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Lord Thomson of Monifieth: My Lords, it might be for the convenience of the House and might help the Minister were I to say that in the light of the procedural situation described initially I shall not move my Motion in due course.
Lord Sewel: My Lords, I am grateful to the noble Lord. That will help me to abbreviate my comments. I regret that I am detaining the House, but I had a number of lengthy and detailed interventions at the beginning of my speech. I am sure that the House would wish me to cover in full the points that have been made.
I want now to turn to the problem of cost. It would cost approaching £2 million a year to meet the fees of all fourth year students from England, Wales and Northern Ireland on Scottish courses. But, as I have said, that in itself would create an anomaly and would no doubt lead to mounting pressure on the Government to meet the fees for all UK students on the fourth year of degree courses at institutions throughout the UK, because once one makes the point that the fourth year is covered automatically for all students in Scotland, regardless of where they have come from or what they have done before, it is, in all fairness, impossible to say that we will not do the same for students attending courses at English universities. That seems to follow inevitably. Throughout the course of the Bill, I have heard no argument that those who support the position taken by the noble Lord, Lord Mackay of Ardbrecknish, will draw the line there and will not argue for that extension.
If that extension takes place, which I believe is inevitable, it will cost 10 times as much--in the region of £27 million a year, and possibly quite a lot more. Such an exemption would benefit the well off since only they would be required to contribute towards tuition fees. I repeat that it would do nothing to benefit those most in need of assistance. In practice, a subsidy of £20 million or so for better off families would mean £27 million less in public funding for universities and colleges.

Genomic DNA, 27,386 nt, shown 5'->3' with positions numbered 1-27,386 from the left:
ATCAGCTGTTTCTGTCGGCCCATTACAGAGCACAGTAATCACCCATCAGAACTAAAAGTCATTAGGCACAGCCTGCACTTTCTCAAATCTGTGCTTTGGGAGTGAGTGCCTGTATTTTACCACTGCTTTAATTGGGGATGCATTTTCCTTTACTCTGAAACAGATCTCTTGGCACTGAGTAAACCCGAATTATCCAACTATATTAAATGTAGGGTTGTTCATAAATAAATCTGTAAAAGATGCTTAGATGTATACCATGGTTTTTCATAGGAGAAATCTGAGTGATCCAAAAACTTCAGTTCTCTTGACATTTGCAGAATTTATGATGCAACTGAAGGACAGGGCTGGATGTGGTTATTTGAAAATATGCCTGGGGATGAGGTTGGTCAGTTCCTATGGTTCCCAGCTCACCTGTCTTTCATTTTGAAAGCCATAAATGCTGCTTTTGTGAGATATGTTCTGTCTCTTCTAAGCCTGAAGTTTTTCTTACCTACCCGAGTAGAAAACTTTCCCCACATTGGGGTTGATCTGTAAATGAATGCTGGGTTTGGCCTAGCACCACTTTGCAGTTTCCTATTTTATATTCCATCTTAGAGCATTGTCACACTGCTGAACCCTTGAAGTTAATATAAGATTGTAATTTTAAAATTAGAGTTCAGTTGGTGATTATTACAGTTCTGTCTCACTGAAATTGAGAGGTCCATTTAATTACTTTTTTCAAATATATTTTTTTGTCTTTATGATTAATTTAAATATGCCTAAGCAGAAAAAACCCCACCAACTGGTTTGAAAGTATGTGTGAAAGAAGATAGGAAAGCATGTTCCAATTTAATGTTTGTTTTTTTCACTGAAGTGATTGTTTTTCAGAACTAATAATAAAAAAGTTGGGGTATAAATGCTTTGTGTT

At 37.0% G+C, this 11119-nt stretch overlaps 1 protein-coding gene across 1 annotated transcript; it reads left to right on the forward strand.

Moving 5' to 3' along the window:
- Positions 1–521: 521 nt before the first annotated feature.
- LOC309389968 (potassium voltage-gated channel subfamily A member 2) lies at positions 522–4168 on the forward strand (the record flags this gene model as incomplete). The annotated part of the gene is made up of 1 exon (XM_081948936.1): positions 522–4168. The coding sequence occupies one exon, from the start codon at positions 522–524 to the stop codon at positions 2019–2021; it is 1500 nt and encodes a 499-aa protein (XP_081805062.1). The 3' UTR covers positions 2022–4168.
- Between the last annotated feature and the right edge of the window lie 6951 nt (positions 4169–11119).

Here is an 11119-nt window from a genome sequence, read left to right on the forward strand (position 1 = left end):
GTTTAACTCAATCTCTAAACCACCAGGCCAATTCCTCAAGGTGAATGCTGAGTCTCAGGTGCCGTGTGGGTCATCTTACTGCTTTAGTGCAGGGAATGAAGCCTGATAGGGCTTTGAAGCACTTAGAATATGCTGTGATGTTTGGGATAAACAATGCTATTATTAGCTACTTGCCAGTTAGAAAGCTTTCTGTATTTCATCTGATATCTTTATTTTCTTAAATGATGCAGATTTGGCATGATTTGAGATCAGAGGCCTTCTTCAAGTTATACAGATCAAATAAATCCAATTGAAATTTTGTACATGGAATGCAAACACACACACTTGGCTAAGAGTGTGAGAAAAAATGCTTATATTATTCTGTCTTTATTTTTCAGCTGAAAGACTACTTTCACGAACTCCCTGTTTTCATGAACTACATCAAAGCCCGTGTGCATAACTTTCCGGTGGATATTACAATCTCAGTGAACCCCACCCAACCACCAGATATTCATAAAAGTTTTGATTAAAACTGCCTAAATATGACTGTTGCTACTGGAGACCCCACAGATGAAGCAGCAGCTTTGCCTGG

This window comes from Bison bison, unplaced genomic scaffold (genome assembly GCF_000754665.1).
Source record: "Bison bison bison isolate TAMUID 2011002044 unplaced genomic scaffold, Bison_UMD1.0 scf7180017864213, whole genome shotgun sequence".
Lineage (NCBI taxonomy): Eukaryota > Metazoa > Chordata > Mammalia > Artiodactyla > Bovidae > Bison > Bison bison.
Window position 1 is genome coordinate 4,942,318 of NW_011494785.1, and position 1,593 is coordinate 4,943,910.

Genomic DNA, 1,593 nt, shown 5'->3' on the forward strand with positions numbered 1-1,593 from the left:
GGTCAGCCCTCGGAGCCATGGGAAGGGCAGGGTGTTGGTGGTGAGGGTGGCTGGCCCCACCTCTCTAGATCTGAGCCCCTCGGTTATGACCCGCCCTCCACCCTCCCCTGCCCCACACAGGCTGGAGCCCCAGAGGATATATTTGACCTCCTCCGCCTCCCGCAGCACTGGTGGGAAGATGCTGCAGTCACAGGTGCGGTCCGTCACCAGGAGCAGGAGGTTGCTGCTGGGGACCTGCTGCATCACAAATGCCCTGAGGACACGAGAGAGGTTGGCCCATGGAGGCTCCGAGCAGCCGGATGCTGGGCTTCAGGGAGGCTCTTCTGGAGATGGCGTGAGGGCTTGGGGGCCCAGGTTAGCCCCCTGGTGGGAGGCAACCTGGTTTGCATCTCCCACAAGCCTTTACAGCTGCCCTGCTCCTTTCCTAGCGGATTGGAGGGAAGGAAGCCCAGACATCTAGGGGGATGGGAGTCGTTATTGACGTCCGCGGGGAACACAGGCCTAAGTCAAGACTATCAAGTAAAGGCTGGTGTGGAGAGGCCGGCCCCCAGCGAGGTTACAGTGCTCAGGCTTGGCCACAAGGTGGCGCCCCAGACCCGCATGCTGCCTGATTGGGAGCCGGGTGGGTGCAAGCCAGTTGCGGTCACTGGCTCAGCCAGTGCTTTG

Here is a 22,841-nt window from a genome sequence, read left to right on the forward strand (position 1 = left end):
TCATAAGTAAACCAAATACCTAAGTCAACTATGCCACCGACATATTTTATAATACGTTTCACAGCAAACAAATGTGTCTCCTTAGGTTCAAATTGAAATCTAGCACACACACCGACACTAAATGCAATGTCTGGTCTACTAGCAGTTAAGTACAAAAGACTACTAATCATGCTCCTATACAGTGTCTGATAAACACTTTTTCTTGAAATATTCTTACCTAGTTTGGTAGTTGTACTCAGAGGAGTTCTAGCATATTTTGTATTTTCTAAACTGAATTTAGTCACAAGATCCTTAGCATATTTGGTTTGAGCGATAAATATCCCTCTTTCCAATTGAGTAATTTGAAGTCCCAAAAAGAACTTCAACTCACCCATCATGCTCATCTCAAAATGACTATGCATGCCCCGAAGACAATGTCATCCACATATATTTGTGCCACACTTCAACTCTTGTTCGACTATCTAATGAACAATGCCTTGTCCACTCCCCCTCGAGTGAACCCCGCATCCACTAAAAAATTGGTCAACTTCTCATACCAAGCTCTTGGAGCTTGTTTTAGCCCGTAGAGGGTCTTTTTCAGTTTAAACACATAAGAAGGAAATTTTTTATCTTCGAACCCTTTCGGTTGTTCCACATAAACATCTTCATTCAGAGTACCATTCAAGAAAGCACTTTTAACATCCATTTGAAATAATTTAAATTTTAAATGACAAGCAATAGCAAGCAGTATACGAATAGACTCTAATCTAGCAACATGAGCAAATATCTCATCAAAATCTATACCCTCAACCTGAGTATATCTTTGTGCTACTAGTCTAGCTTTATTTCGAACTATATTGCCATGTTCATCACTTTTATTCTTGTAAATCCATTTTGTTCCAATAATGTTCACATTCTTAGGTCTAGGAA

I accept that there are Members opposite who started to go down that path for understandable reasons of equity. I believe that when noble Lords properly understand the situation--students come to Scottish universities from different school environments and traditions, having reached different stages--it is clear the Government's proposals answer the test of equity. The Opposition's proposals raise the anomaly as regards people attending four year courses in English, Welsh and Northern Irish universities. If they propose that the
Lord Mackay of Ardbrecknish: My Lords, I thank the Minister for his first intervention. The noble Lord indicated that if Amendment No. 64D were carried by your Lordships, Amendment No. 123A would be accepted by the Government. I am grateful for that.
As regards his second intervention, I hope that Scotland do a good deal better in a few minutes than the noble Lord has done in defending the Scottish goals. He seemed to spend most of his time passing the ball back which, as some noble Lords will know, is a dangerous occupation in football.